Tag: fixed costs

Ginsters is a large producer of pasties in Cornwall. Most of its ingredients come from Cornwall, but the pasties are sold throughout Britain. But, not surprisingly, they are also sold in Cornwall. In fact, there is a large Tesco virtually next door to the Ginsters’ pasty plant and, as you can imagine, it does a good trade in Ginsters’ pasties, pies and sandwiches. After all, they are a local product.

But are they delivered directly from the Ginsters’ factory? No they are not. In fact, they are sent by lorry to the Avonmouth distribution depot, some 125 miles away, only to be sent back again to the Tesco supermarket next door! So does it make economic sense to incur all the costs of transporting the pasties 250 miles only to end up virtually where they started?

It is a similar story with Rodda’s Cornish clotted cream. It is made with Cornish milk but is also sold nationwide. In this case it is transported some 340 miles to get to another Tesco supermarket virtually next door to the Rodda plant.

The following articles and podcast consider the logistics of manufactured food distribution, and ask whether private costs are the only thing that should be taken into account when judging the sense of the system.

Articles
From here to eternity: 340-mile journey for clotted cream made two miles away Guardian, Steven Morris (3/9/10)
Food miles row as pasties travel 250 miles to the supermarket next door This is Cornwall (30/8/10)
Supermarket food mileage ‘completely bonkers’ BBC Today Programme, Tim Lang (30/8/10)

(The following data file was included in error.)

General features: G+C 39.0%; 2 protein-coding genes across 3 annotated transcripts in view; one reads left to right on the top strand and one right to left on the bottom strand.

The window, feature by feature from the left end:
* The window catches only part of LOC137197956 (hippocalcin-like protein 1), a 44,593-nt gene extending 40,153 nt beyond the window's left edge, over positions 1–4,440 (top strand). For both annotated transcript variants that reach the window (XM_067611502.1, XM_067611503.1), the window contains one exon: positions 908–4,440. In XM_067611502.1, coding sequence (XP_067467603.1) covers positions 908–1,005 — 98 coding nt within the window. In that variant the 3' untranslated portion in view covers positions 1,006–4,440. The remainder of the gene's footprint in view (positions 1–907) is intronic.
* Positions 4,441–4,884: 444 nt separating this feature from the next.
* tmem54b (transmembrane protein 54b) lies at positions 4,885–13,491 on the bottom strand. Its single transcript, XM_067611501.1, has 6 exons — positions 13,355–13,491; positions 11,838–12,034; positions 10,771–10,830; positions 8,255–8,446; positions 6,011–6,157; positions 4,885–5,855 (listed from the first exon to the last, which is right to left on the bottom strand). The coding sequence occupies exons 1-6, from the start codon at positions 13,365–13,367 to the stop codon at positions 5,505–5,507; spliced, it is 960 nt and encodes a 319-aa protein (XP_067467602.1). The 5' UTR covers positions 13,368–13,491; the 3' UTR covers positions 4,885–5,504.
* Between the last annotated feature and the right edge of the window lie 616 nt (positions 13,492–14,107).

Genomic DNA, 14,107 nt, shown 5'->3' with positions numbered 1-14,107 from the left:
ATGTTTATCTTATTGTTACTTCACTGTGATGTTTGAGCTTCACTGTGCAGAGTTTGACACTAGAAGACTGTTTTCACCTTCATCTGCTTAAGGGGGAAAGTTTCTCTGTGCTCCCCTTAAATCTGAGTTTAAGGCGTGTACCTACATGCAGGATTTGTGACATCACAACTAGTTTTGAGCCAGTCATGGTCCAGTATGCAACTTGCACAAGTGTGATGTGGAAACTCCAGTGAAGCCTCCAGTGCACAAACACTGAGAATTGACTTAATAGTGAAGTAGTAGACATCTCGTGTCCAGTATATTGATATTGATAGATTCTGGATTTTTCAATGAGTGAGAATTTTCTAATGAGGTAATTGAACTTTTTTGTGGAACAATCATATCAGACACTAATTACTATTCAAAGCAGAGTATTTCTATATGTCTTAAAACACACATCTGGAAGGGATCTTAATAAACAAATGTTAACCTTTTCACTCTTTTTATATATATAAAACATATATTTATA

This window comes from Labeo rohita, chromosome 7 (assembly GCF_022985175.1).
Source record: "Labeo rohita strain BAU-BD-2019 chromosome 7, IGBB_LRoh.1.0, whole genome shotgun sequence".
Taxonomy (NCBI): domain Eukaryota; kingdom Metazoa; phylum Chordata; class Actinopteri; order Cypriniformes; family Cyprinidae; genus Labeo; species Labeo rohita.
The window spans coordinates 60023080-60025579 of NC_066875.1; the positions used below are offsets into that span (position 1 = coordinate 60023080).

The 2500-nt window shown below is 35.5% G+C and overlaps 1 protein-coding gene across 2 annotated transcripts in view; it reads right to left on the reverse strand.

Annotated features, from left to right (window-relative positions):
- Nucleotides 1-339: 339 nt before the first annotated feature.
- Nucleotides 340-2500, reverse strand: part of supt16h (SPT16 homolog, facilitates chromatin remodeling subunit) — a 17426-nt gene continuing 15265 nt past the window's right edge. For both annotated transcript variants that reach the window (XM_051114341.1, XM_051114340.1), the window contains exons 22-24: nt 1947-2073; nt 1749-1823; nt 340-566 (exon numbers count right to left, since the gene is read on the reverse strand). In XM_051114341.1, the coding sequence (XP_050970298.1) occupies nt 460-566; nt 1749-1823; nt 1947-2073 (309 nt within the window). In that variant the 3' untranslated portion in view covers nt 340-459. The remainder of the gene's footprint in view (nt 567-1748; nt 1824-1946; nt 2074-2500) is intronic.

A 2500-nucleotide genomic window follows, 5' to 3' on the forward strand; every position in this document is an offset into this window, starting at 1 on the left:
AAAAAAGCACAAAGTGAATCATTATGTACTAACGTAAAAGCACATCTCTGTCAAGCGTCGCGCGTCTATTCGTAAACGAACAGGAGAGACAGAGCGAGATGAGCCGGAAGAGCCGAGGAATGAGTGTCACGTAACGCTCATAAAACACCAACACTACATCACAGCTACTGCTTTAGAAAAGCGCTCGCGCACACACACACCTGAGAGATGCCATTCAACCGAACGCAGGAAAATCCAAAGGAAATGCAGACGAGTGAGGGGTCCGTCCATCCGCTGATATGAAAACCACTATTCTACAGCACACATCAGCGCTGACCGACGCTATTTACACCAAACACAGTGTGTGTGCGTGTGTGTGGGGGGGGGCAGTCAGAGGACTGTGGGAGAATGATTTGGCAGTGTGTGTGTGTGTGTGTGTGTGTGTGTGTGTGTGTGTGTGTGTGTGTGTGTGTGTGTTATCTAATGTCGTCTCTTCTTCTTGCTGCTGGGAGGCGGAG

Questions

  1. Why does Tesco’s distribution system for pasties, clotted cream and other products made in parts of the country away from large centres of population make sense in ‘conventional economic terms’?
  2. What economies of scale are there in pasty production and distribution?
  3. What externalities are involved in the distribution of Ginsters’ pasties?
  4. Consider the arguments for and against locating mass producers of food products nearer to the ‘centre of gravity’ of markets.

Ofcom, the communications regulator, is keen to encourage the spread of super-fast broadband through investment in fibre-optic cabling. So far, super-fast broadband is available to around 46 per cent of the UK population. Both Virgin Media (formerly Telewest and NTL) and BT have invested in fibre optic cables, but Ofcom is keen to extend the use to rival companies.

It proposes two methods: the first is to give competitors access to BT’s cables; the second is to allow competitors to install their own cables using BT’s ducts and telegraph poles. In both cases BT would charge companies to use its infrastructure and would be free to set prices so as to ensure a ‘fair rate of return’.

The articles below consider this ‘solution’ and its likely success in developing competition in the super-fast broadband market through competition, or whether BT’s and Virgin’s market dominance will continue to the detriment of consumers. You can also find links below to the Ofcom report and summaries

Articles
BT welcomes Ofcom’s fibre access plans Reuters, Kate Holton (23/3/10)
Ofcom to encourage super-fast broadband Business Financial Newswire (23/3/10)
Ofcom tells BT to open its fibre network ShareCast (23/3/10)
Ofcom wants BT to open up infrastructure Financial Times, Philip Stafford (23/3/10)